One perhaps unforeseen consequence of the current Covid-19 is that non-UK residents may be unable to leave the UK and therefore exceed their days spent in the UK.
We have been asked by a number of clients and their advisors to clarify the position for individuals who may be affected.
You may be in the unfortunate position of having to stay in a country and not being able to travel elsewhere and/or to return to your country of residence. If this is the case, you may inadvertently become tax resident by overstaying the number of days you should remain in that country.
The good news is that the UK’s statutory residence test (UK Resident/Non-Resident Test) contains special provisions for days spent in the UK as a result of exceptional circumstances. This is defined as including “national or local emergencies such as war, civil unrest or natural disasters” and “a sudden or life-threatening illness or injury”.
The rule applies when exceptional circumstances, beyond the taxpayer’s control, prevent the taxpayer from leaving the UK. However, it is important to note that the taxpayer must leave the UK as soon as the circumstances permit.
While it was clear that if the individual was hospitalised from Covid-19 this would be exceptional circumstances, what was less clear was whether someone caught by travel restrictions or being required to self-isolate, would fall within the exceptional circumstance’s rules.
Helpfully HMRC have published the following guidance:
The UK is currently experiencing the effects of the coronavirus (COVID-19) pandemic. Events resulting from the impact of the virus are changing rapidly and this guidance may change at short notice as situations change.
The coronavirus (COVID-19) pandemic may impact your ability to move freely to and from the UK or, require you to remain unexpectedly in the UK. Whether days spent in the UK can be disregarded due to exceptional circumstances will always depend on the facts and circumstances of each individual case.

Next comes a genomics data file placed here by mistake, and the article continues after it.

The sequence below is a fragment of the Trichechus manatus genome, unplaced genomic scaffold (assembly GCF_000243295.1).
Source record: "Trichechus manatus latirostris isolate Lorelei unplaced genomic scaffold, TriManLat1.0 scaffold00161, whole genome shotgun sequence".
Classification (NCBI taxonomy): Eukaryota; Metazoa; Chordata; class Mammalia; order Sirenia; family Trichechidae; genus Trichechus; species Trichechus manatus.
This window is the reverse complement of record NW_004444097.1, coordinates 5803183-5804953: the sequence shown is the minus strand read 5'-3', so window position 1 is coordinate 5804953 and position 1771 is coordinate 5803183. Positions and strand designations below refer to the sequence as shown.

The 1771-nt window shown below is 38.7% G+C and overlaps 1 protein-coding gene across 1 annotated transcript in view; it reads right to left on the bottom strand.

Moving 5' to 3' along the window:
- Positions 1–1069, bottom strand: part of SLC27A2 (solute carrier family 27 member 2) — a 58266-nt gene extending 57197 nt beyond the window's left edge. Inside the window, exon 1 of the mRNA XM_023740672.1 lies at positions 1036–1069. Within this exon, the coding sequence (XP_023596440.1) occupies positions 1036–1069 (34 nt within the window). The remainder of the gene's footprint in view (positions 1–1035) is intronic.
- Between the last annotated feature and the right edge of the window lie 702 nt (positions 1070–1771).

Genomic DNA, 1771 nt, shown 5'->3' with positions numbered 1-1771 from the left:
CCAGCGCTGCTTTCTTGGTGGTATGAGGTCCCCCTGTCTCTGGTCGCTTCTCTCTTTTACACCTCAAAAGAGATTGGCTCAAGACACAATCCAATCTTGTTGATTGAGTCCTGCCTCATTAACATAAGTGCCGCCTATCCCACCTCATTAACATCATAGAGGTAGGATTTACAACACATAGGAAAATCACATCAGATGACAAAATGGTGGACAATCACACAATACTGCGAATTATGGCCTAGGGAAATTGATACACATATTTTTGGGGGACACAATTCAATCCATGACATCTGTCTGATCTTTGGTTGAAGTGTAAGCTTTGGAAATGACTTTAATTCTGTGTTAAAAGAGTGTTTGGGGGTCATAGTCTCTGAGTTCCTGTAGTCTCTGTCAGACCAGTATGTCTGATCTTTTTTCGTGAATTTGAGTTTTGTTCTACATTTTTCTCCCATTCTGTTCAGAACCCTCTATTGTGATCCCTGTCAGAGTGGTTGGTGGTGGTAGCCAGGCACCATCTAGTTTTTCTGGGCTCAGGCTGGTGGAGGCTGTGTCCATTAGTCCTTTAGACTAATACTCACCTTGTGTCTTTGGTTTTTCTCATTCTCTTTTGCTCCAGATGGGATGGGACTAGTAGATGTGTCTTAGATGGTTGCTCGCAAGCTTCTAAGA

However, if you:
- are quarantined or advised by a health professional or public health guidance to self-isolate in the UK as a result of the virus
- find yourself advised by official Government advice not to travel from the UK as a result of the virus
- are unable to leave the UK as a result of the closure of international borders, or
- are asked by your employer to return to the UK temporarily as a result of the virus the circumstances are considered as exceptional.
While the guidance is useful, every situation should be judged on its own merits based on the particular facts of the case. Individuals are advised to keep detailed records to show that they had planned to travel (i.e. evidence of a plane ticket, etc.) and the reasons as why travel could not be completed (i.e. flight cancellations, foreign office advice was not to travel, country to which travel was planned closed it borders, etc.).
Action to Take to Avoid becoming UK Tax Resident due to Unforeseen Circumstances
Please see below a suggested list of action you can take, to help mitigate an unplanned over-stay of days, if you need to:
- Keep records of why you are in the country, and for how long.
- Keep all travel tickets/records.
- Keep any notifications advising you that you cannot leave that particular country.
- It is worth checking the legislation of the country you are in to see if there are exceptions to the usual residency rules. For example, HMRC in the UK provided exemptions during the volcanic ash episode in 2010.
- Have plans to show that you intend to leave the UK as soon as circumstances permit.
All of the above sounds very simple – but can easily be forgotten in difficult and stressful times.
For more advice, please contact Paul Webb or email us at: email@example.com.
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